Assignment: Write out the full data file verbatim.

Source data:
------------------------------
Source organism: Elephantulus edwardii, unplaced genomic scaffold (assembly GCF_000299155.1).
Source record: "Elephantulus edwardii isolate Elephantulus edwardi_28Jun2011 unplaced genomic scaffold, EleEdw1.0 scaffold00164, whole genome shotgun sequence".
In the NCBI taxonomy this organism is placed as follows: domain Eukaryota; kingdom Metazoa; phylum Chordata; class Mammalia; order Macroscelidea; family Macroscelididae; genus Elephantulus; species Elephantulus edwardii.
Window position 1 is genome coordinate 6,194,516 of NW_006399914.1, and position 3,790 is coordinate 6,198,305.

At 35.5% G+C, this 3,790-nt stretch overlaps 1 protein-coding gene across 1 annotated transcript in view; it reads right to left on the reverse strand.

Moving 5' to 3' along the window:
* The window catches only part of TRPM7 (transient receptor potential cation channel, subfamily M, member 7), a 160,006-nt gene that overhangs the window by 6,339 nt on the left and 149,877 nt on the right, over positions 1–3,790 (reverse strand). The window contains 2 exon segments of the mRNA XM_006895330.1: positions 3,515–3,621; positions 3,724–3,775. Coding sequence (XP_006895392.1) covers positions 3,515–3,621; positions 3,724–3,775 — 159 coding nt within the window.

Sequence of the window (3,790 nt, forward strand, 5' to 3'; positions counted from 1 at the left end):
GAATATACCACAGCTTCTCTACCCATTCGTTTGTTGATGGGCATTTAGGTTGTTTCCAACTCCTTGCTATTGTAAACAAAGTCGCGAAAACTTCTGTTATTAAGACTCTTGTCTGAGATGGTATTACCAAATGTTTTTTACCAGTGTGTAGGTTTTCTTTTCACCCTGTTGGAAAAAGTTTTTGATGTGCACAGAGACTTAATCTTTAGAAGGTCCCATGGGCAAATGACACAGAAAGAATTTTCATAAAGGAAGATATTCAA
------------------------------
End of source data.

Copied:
Source organism: Elephantulus edwardii, unplaced genomic scaffold (assembly GCF_000299155.1).
Source record: "Elephantulus edwardii isolate Elephantulus edwardi_28Jun2011 unplaced genomic scaffold, EleEdw1.0 scaffold00164, whole genome shotgun sequence".
In the NCBI taxonomy this organism is placed as follows: domain Eukaryota; kingdom Metazoa; phylum Chordata; class Mammalia; order Macroscelidea; family Macroscelididae; genus Elephantulus; species Elephantulus edwardii.
Window position 1 is genome coordinate 6,194,516 of NW_006399914.1, and position 3,790 is coordinate 6,198,305.

At 35.5% G+C, this 3,790-nt stretch overlaps 1 protein-coding gene across 1 annotated transcript in view; it reads right to left on the reverse strand.

Moving 5' to 3' along the window:
* The window catches only part of TRPM7 (transient receptor potential cation channel, subfamily M, member 7), a 160,006-nt gene that overhangs the window by 6,339 nt on the left and 149,877 nt on the right, over positions 1–3,790 (reverse strand). The window contains 2 exon segments of the mRNA XM_006895330.1: positions 3,515–3,621; positions 3,724–3,775. Coding sequence (XP_006895392.1) covers positions 3,515–3,621; positions 3,724–3,775 — 159 coding nt within the window.

Sequence of the window (3,790 nt, forward strand, 5' to 3'; positions counted from 1 at the left end):
GAATATACCACAGCTTCTCTACCCATTCGTTTGTTGATGGGCATTTAGGTTGTTTCCAACTCCTTGCTATTGTAAACAAAGTCGCGAAAACTTCTGTTATTAAGACTCTTGTCTGAGATGGTATTACCAAATGTTTTTTACCAGTGTGTAGGTTTTCTTTTCACCCTGTTGGAAAAAGTTTTTGATGTGCACAGAGACTTAATCTTTAGAAGGTCCCATGGGCAAATGACACAGAAAGAATTTTCATAAAGGAAGATATTCAA